There is a lot to think about when you’re renovating a home. You need to make many decisions, starting with what contractor to use and how much money you want to spend. It helps if you have a clear vision for how you want your home to look when you’re done. If you’re not sure what it is that you want yet, take some time to look through my blog. I’ll discuss everything from home additions to flooring materials to appliances and fixtures. These articles will help you get a sense of the possibilities for your home renovation, and help you narrow down your options. Eventually, you’ll decide on the renovations that are right for you.
Purchasing a house involves making sure that you complete an extensive checklist of tasks including exterior property maintenance. If you are a first-time home buyer, you may be faced with making decisions about things you have never thought of before, such as the stability of the property's sewer line and local codes that govern how you maintain utility pipes.
If you find yourself confused about your responsibilities when it comes to sewer lines, the following guide provides you with the most important information you need about the pipe that moves waste away from your house.
Individual vs. Municipal Responsibilities
When you buy a home for the first time, it is important to understand that, even though sewage from your house empties into a municipal sewer main, you are responsible for any maintenance and upkeep of the sewer line on your property. This means that even if the sewer pipe suffers damage right next the municipal main, you must pay to get the line repaired.
If your sewer line extends across your property line before it reaches the municipal main, you should contact your city government to find out exactly where your responsibility for the sewer pipe ends. The sewer line may run under a roadway that only city workers are authorized to dig up if there is a problem with the pipe.
The home inspection that you obtain before you buy your home should include the sewer line. After you move in, do not ignore the existence of the pipe. The worst thing you can do is to disregard the existence of the structure until there is a problem.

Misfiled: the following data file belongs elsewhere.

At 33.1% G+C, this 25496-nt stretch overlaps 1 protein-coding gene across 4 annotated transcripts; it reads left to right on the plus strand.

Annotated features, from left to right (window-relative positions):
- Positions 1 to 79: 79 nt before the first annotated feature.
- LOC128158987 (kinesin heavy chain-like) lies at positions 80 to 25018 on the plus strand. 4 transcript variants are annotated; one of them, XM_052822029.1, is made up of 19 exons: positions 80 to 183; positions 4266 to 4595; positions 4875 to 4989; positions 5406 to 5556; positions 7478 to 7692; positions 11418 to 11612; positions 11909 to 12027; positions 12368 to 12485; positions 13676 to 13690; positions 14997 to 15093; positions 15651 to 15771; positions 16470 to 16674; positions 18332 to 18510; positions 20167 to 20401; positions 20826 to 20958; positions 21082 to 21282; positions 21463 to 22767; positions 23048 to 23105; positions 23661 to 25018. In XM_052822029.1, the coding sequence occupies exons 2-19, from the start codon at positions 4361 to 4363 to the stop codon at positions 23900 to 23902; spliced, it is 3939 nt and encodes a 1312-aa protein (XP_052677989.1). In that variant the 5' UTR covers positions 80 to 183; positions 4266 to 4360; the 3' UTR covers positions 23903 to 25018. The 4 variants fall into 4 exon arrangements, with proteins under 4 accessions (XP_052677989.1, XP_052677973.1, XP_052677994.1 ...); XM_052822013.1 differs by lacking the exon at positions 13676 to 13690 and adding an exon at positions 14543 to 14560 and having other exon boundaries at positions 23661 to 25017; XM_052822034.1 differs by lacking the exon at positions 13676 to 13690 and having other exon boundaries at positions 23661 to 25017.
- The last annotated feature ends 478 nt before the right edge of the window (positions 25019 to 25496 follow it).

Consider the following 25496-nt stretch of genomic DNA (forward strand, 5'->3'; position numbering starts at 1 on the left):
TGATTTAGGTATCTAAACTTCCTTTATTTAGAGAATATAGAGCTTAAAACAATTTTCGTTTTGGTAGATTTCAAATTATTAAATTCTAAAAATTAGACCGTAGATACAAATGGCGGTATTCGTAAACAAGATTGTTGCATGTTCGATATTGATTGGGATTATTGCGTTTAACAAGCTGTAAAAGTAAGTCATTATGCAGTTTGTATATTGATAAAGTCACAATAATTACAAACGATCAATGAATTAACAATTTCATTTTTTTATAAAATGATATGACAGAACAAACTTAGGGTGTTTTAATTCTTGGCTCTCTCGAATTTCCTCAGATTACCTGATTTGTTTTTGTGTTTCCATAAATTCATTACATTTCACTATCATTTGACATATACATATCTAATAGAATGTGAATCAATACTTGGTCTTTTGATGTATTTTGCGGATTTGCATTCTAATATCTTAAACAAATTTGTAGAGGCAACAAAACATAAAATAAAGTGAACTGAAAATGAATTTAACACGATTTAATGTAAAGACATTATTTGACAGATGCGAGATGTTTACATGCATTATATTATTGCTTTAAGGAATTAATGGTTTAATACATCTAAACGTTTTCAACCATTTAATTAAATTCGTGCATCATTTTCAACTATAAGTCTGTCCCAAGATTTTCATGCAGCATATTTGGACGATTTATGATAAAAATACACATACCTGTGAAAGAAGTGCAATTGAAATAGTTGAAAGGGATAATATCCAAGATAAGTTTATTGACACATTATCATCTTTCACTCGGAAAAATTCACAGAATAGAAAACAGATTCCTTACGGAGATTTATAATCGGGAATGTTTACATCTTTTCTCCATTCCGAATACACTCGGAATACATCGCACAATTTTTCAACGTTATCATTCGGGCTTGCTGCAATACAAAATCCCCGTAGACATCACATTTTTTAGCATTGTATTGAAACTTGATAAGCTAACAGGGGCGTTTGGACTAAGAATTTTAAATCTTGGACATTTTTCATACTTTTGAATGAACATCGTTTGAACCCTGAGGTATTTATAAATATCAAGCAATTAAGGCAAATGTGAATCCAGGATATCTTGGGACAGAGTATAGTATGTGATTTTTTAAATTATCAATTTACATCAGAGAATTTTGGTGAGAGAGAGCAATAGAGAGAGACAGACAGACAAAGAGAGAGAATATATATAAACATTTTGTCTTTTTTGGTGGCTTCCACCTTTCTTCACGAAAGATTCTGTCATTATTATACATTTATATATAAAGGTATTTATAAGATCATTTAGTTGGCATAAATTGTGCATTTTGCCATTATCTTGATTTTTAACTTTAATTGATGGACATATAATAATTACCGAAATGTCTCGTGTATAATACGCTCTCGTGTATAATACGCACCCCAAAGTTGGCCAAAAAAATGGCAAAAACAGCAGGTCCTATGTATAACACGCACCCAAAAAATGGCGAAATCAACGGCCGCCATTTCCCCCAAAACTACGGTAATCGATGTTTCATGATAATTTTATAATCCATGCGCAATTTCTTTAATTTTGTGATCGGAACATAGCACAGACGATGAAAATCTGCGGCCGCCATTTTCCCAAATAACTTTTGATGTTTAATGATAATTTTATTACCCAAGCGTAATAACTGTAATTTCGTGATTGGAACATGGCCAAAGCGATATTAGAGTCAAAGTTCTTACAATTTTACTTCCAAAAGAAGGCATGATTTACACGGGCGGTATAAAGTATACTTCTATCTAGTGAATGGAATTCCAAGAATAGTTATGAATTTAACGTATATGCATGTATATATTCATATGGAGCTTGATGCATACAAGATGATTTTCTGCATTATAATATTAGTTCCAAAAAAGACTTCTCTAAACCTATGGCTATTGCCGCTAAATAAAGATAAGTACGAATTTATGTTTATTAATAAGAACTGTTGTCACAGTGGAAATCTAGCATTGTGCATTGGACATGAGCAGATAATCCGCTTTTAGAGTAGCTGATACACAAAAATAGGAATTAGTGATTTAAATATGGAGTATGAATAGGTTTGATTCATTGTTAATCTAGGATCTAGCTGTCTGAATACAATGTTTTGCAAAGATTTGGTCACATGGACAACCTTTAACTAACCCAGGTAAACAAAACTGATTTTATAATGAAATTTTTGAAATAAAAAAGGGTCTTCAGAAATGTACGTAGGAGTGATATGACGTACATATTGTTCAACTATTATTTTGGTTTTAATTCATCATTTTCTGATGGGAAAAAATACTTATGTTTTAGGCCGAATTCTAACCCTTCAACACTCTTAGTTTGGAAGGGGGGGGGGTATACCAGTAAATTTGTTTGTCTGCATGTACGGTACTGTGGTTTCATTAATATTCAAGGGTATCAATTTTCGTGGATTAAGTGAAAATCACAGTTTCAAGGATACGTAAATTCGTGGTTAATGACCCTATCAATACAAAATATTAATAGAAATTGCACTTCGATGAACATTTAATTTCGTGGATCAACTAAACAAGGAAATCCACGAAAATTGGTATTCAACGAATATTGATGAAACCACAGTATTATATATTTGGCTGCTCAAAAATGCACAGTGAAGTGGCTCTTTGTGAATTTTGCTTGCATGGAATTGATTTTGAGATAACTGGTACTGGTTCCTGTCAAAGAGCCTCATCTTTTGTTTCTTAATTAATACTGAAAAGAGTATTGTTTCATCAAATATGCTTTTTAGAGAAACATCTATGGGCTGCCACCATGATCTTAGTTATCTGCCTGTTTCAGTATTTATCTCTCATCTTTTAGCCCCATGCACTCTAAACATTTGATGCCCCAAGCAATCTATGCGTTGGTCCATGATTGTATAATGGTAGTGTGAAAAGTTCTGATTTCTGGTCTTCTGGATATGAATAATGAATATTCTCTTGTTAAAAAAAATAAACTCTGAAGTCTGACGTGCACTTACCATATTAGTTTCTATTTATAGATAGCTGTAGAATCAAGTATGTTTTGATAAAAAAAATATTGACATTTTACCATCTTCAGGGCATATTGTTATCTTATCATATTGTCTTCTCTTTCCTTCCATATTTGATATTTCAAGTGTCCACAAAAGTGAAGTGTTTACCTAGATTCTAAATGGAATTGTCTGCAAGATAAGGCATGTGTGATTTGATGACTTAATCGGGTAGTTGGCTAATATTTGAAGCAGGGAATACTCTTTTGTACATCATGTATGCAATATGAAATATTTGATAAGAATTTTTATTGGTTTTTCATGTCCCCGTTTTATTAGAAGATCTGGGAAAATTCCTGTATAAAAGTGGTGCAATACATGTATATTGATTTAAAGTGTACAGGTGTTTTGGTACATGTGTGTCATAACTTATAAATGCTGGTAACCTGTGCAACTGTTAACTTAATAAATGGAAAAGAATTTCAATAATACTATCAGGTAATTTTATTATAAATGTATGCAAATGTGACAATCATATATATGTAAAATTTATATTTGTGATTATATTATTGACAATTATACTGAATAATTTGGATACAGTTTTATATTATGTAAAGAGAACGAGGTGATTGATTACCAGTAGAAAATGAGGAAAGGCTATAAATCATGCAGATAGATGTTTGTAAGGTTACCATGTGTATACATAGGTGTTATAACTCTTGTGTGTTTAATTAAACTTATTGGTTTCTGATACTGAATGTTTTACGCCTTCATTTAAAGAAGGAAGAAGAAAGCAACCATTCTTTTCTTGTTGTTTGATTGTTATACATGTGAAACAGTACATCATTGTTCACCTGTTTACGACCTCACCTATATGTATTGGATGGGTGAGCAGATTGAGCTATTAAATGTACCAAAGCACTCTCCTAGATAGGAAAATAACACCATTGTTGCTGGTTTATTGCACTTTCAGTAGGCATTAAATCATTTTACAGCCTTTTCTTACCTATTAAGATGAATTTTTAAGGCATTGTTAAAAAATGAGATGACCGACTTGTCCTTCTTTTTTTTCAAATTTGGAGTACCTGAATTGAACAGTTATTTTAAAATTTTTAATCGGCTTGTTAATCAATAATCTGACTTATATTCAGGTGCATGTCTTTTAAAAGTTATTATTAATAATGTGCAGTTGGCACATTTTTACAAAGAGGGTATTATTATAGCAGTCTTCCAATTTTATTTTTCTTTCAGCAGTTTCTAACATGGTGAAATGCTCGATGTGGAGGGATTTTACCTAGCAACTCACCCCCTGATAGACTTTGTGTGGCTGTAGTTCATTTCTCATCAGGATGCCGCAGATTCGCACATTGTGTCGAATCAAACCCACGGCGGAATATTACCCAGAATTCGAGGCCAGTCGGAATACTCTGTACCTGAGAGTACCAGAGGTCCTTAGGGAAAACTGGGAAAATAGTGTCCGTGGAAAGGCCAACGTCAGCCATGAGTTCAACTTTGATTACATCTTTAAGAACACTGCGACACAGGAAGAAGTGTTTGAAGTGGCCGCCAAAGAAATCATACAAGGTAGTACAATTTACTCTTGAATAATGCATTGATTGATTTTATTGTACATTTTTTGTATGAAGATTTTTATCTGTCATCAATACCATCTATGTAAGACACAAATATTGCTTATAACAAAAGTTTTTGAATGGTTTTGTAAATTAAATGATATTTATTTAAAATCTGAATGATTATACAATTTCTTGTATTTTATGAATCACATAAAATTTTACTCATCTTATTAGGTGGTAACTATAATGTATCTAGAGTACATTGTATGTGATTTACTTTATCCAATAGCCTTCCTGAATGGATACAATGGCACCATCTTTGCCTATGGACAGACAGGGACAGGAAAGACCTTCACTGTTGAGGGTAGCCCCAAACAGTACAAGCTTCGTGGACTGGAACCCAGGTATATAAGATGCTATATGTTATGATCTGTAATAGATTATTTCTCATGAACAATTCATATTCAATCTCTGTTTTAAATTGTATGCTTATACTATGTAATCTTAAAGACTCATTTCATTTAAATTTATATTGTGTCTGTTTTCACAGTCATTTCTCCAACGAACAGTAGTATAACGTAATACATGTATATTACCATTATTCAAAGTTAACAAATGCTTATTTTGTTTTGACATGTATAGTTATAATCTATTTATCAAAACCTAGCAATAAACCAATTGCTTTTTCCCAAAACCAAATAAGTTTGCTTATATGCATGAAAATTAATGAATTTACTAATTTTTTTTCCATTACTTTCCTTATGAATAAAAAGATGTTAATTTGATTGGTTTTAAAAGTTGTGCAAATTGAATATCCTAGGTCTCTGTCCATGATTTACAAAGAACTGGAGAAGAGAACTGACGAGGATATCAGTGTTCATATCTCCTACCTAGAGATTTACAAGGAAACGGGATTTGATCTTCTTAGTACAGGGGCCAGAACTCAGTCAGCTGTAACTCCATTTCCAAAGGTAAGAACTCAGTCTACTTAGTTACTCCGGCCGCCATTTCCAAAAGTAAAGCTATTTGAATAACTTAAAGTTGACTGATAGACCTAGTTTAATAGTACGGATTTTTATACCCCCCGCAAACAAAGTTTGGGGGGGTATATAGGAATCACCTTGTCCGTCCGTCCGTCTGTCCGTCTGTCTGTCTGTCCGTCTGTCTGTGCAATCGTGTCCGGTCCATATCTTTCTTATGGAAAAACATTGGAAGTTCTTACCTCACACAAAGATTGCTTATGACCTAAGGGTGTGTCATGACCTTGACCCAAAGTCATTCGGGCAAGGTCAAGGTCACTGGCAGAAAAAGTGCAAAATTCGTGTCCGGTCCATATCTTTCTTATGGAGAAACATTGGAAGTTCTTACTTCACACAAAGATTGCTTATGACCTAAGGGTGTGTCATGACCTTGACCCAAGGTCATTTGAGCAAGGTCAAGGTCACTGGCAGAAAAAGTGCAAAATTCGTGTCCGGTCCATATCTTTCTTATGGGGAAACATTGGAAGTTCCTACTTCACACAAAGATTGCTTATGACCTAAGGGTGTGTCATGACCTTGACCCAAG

An annual inspection can help plumbers identify obstructions, problems with intrusive tree roots, corrosion, grease buildup and other issues before a pipe collapses and causes sewage to back up into your home. In addition, if you notice that water drains slowly in sinks or when you flush your toilet, you should schedule an inspection of the sewer line.
The sewer line inspection may cost you a few hundred dollars. However, that is much cheaper than the thousands of dollars you will spend to completely replace pipes that are beyond repair because you failed to inspect them on a regular basis and make minor repairs.
Health Hazards and Protecting Your Neighbors
Another major reason to keep your sewer line in good condition is to avoid contaminating neighboring property. You do not want a leaking sewer line to cause soggy patches of ground on your property or neighboring areas.
The sewage from the damaged pipes will not only smell bad, it will create a health hazard when it contaminates property with harmful bacteria that can cause serious illnesses.
If you notice sewage above ground, call an emergency plumbing service and your local health department right away. Resist approaching the contaminated area. In addition, you need to follow your health department's instructions on what you need to do to remove the spilled sewage, such as hiring a cleaning service that specializes in hazardous waste.
Replacing Old Sewer Lines
If you move into a home that is several decades old or is a historic structure, you may find yourself dealing with pipes made out of obsolete materials such as bituminized fiber, a combination of wood pulp and coal pitch.
However, before you embark on hiring a contractor to replace your sewer line, you need to contact your municipal government to apply for a permit. Many towns require that you apply for permit anytime you make modifications to a sewer line. In addition, you will have to meet specific guidelines for pipe materials and how far underground you can bury pipe.
After the replacement work is complete, the city may send out inspectors to inspect the new pipe to make sure it meets local codes. In some cases, inspectors will examine pipes before they are covered and again when all work is completed. If you need help with your sewer pipes, contact a local sewer repair company like Drain-O-Rooter.